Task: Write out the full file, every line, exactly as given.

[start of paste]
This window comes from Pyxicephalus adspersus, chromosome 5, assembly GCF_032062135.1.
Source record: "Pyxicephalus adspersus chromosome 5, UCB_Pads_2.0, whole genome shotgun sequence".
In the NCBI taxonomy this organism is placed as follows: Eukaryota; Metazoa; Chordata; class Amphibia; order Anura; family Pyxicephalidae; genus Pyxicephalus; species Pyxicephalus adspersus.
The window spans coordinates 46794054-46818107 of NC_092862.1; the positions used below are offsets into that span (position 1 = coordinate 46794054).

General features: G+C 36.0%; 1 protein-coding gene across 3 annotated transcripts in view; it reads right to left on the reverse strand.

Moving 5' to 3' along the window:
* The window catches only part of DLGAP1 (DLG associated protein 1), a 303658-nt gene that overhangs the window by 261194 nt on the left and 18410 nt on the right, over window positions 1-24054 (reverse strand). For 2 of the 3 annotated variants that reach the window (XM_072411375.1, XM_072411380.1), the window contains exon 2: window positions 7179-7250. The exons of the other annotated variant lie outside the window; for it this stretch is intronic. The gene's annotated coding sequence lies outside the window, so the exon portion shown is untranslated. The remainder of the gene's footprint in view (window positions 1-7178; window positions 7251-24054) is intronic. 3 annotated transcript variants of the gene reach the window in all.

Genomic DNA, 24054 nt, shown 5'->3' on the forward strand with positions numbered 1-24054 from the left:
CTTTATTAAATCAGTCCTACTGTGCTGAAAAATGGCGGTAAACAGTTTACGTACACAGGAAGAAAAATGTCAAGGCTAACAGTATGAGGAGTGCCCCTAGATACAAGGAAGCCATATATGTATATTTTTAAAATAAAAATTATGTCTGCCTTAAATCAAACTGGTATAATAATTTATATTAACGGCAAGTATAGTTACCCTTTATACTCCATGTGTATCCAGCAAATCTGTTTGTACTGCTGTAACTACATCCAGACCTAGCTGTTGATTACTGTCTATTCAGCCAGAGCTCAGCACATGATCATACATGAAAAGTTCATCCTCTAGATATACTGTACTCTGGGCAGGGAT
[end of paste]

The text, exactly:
This window comes from Pyxicephalus adspersus, chromosome 5, assembly GCF_032062135.1.
Source record: "Pyxicephalus adspersus chromosome 5, UCB_Pads_2.0, whole genome shotgun sequence".
In the NCBI taxonomy this organism is placed as follows: Eukaryota; Metazoa; Chordata; class Amphibia; order Anura; family Pyxicephalidae; genus Pyxicephalus; species Pyxicephalus adspersus.
The window spans coordinates 46794054-46818107 of NC_092862.1; the positions used below are offsets into that span (position 1 = coordinate 46794054).

General features: G+C 36.0%; 1 protein-coding gene across 3 annotated transcripts in view; it reads right to left on the reverse strand.

Moving 5' to 3' along the window:
* The window catches only part of DLGAP1 (DLG associated protein 1), a 303658-nt gene that overhangs the window by 261194 nt on the left and 18410 nt on the right, over window positions 1-24054 (reverse strand). For 2 of the 3 annotated variants that reach the window (XM_072411375.1, XM_072411380.1), the window contains exon 2: window positions 7179-7250. The exons of the other annotated variant lie outside the window; for it this stretch is intronic. The gene's annotated coding sequence lies outside the window, so the exon portion shown is untranslated. The remainder of the gene's footprint in view (window positions 1-7178; window positions 7251-24054) is intronic. 3 annotated transcript variants of the gene reach the window in all.

Genomic DNA, 24054 nt, shown 5'->3' on the forward strand with positions numbered 1-24054 from the left:
CTTTATTAAATCAGTCCTACTGTGCTGAAAAATGGCGGTAAACAGTTTACGTACACAGGAAGAAAAATGTCAAGGCTAACAGTATGAGGAGTGCCCCTAGATACAAGGAAGCCATATATGTATATTTTTAAAATAAAAATTATGTCTGCCTTAAATCAAACTGGTATAATAATTTATATTAACGGCAAGTATAGTTACCCTTTATACTCCATGTGTATCCAGCAAATCTGTTTGTACTGCTGTAACTACATCCAGACCTAGCTGTTGATTACTGTCTATTCAGCCAGAGCTCAGCACATGATCATACATGAAAAGTTCATCCTCTAGATATACTGTACTCTGGGCAGGGAT